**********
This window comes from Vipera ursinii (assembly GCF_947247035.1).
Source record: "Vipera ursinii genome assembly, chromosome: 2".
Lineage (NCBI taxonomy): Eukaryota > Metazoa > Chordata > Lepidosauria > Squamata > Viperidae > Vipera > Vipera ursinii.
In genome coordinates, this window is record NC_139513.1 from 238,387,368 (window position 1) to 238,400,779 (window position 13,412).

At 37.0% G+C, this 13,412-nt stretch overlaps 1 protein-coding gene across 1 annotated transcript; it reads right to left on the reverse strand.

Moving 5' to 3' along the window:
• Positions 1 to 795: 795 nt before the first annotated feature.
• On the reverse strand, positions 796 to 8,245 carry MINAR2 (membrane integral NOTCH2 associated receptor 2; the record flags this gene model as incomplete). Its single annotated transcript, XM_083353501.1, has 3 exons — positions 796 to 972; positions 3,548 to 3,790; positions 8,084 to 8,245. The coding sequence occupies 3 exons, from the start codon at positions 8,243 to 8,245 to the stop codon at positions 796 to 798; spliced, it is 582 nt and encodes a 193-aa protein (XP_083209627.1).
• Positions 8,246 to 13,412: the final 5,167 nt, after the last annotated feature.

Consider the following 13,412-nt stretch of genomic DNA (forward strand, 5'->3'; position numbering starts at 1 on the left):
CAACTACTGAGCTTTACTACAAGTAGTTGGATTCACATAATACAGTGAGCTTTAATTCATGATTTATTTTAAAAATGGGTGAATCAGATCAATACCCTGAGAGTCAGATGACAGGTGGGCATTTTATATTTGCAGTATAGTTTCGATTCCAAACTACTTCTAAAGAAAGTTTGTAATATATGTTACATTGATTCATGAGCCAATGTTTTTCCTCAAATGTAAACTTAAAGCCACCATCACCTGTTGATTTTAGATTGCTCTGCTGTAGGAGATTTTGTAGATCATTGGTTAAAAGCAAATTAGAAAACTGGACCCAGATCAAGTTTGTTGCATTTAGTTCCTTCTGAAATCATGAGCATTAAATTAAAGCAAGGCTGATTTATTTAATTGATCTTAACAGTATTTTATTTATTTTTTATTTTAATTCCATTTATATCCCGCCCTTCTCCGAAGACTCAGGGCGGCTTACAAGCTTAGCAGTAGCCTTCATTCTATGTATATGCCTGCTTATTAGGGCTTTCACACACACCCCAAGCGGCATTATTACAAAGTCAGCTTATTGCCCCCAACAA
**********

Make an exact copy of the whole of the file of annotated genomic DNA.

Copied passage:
This window comes from Vipera ursinii (assembly GCF_947247035.1).
Source record: "Vipera ursinii genome assembly, chromosome: 2".
Lineage (NCBI taxonomy): Eukaryota > Metazoa > Chordata > Lepidosauria > Squamata > Viperidae > Vipera > Vipera ursinii.
In genome coordinates, this window is record NC_139513.1 from 238,387,368 (window position 1) to 238,400,779 (window position 13,412).

At 37.0% G+C, this 13,412-nt stretch overlaps 1 protein-coding gene across 1 annotated transcript; it reads right to left on the reverse strand.

Moving 5' to 3' along the window:
• Positions 1 to 795: 795 nt before the first annotated feature.
• On the reverse strand, positions 796 to 8,245 carry MINAR2 (membrane integral NOTCH2 associated receptor 2; the record flags this gene model as incomplete). Its single annotated transcript, XM_083353501.1, has 3 exons — positions 796 to 972; positions 3,548 to 3,790; positions 8,084 to 8,245. The coding sequence occupies 3 exons, from the start codon at positions 8,243 to 8,245 to the stop codon at positions 796 to 798; spliced, it is 582 nt and encodes a 193-aa protein (XP_083209627.1).
• Positions 8,246 to 13,412: the final 5,167 nt, after the last annotated feature.

Consider the following 13,412-nt stretch of genomic DNA (forward strand, 5'->3'; position numbering starts at 1 on the left):
CAACTACTGAGCTTTACTACAAGTAGTTGGATTCACATAATACAGTGAGCTTTAATTCATGATTTATTTTAAAAATGGGTGAATCAGATCAATACCCTGAGAGTCAGATGACAGGTGGGCATTTTATATTTGCAGTATAGTTTCGATTCCAAACTACTTCTAAAGAAAGTTTGTAATATATGTTACATTGATTCATGAGCCAATGTTTTTCCTCAAATGTAAACTTAAAGCCACCATCACCTGTTGATTTTAGATTGCTCTGCTGTAGGAGATTTTGTAGATCATTGGTTAAAAGCAAATTAGAAAACTGGACCCAGATCAAGTTTGTTGCATTTAGTTCCTTCTGAAATCATGAGCATTAAATTAAAGCAAGGCTGATTTATTTAATTGATCTTAACAGTATTTTATTTATTTTTTATTTTAATTCCATTTATATCCCGCCCTTCTCCGAAGACTCAGGGCGGCTTACAAGCTTAGCAGTAGCCTTCATTCTATGTATATGCCTGCTTATTAGGGCTTTCACACACACCCCAAGCGGCATTATTACAAAGTCAGCTTATTGCCCCCAACAA